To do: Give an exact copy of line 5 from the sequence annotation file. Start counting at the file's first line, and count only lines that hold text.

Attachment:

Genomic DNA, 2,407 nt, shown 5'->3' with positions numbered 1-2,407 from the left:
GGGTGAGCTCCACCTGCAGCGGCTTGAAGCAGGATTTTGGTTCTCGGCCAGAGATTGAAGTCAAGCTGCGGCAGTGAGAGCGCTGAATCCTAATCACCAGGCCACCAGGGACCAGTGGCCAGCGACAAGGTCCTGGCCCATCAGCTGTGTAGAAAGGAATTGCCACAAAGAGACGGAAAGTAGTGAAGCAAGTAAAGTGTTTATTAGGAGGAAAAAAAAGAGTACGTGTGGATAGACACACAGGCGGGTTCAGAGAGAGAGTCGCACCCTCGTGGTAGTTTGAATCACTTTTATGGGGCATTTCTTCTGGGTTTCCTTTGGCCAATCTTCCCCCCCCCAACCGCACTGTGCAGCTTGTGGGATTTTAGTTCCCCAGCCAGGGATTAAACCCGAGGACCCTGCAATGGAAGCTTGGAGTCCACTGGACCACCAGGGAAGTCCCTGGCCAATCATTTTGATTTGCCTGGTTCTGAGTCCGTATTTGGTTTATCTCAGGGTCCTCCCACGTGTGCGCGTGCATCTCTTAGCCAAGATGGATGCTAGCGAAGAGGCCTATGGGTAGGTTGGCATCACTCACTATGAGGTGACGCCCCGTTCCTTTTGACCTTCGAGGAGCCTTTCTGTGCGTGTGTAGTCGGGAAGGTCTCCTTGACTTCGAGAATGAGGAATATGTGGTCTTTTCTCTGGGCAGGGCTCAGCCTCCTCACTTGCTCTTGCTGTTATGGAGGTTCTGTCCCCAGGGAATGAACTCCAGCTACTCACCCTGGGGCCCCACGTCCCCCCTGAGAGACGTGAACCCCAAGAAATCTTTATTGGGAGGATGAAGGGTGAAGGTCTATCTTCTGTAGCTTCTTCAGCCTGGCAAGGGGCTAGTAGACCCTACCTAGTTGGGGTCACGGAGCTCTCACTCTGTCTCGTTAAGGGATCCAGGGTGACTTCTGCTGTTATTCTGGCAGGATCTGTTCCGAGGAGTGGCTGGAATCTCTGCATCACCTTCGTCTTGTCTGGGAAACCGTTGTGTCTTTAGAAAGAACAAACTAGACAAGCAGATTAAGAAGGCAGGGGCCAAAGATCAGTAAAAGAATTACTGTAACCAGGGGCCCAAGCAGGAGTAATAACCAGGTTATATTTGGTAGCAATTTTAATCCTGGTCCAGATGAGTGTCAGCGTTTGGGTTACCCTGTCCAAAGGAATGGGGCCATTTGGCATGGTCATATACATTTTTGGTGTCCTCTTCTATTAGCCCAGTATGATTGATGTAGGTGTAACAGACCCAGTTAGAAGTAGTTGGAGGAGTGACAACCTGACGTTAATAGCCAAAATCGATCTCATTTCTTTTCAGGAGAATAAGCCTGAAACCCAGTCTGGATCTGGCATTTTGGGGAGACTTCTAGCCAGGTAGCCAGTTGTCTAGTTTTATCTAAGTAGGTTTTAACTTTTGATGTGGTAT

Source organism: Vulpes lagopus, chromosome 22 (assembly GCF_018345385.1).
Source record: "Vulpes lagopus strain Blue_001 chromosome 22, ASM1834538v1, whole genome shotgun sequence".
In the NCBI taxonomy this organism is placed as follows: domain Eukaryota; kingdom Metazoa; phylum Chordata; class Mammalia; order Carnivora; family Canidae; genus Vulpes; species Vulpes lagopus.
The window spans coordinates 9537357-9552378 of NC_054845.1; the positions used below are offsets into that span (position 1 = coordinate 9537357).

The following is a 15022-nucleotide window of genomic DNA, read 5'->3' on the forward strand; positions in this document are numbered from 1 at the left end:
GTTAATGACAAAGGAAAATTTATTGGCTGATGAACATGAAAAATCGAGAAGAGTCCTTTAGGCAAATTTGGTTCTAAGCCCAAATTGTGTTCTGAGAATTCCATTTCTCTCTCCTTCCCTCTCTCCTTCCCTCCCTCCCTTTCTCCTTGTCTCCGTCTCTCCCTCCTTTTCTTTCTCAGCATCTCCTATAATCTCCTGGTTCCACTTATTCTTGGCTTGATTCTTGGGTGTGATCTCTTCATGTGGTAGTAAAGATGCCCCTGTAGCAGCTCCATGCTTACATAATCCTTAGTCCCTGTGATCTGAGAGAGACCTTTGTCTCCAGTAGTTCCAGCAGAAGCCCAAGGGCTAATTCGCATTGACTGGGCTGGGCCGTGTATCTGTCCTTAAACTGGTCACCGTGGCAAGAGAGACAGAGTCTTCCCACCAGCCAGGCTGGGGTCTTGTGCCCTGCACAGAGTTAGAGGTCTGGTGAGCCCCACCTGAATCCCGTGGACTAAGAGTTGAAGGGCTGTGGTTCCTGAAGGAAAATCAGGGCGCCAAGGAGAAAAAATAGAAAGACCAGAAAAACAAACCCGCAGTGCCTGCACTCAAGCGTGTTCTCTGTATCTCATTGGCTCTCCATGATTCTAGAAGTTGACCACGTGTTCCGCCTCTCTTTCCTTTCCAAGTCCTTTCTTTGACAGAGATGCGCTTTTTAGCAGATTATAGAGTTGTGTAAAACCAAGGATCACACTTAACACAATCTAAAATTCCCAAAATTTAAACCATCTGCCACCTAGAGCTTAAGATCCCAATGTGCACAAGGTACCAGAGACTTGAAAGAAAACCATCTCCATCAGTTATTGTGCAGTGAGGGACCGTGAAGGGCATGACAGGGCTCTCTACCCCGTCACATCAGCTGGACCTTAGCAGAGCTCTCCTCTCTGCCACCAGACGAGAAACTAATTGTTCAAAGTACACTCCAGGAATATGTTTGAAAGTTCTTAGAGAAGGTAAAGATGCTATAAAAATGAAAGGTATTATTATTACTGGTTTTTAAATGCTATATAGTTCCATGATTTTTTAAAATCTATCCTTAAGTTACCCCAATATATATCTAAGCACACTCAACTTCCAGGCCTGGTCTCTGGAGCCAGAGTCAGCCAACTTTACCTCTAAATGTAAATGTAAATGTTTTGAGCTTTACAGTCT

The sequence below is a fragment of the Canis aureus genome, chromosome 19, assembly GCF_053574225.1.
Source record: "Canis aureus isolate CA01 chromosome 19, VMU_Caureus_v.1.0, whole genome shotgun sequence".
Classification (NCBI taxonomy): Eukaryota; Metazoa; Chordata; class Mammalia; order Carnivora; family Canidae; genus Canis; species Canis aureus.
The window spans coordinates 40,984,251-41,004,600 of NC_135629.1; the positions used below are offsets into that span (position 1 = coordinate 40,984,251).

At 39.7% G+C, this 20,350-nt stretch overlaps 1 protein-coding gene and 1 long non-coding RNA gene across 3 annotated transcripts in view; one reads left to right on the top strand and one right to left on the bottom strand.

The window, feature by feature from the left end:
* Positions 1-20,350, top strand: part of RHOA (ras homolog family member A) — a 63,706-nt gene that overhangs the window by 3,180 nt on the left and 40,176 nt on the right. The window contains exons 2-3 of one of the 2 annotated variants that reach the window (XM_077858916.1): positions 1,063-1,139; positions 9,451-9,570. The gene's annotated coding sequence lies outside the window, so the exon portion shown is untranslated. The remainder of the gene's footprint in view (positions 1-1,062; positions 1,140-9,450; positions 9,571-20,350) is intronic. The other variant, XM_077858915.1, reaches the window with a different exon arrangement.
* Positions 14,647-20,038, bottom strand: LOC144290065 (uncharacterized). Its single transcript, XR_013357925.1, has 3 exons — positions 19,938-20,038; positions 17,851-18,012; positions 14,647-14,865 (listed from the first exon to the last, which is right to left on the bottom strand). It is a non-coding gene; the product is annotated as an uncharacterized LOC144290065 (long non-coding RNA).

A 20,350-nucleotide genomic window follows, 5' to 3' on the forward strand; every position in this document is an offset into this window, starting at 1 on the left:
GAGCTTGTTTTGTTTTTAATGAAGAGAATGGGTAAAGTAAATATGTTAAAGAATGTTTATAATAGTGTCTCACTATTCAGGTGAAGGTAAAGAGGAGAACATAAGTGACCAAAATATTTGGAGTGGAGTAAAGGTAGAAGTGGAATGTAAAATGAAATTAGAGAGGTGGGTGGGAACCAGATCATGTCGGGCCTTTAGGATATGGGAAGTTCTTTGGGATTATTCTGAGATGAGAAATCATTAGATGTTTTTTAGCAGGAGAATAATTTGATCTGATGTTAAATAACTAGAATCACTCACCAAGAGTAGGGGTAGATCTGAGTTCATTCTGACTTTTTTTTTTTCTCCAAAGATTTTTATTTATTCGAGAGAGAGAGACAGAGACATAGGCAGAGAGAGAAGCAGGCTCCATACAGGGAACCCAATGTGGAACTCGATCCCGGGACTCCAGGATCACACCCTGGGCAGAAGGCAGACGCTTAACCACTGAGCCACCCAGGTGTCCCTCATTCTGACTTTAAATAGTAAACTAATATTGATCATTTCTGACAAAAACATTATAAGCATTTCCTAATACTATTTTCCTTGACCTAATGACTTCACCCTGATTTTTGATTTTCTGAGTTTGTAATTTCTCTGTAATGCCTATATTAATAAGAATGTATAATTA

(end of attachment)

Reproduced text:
In the NCBI taxonomy this organism is placed as follows: domain Eukaryota; kingdom Metazoa; phylum Chordata; class Mammalia; order Carnivora; family Canidae; genus Vulpes; species Vulpes lagopus.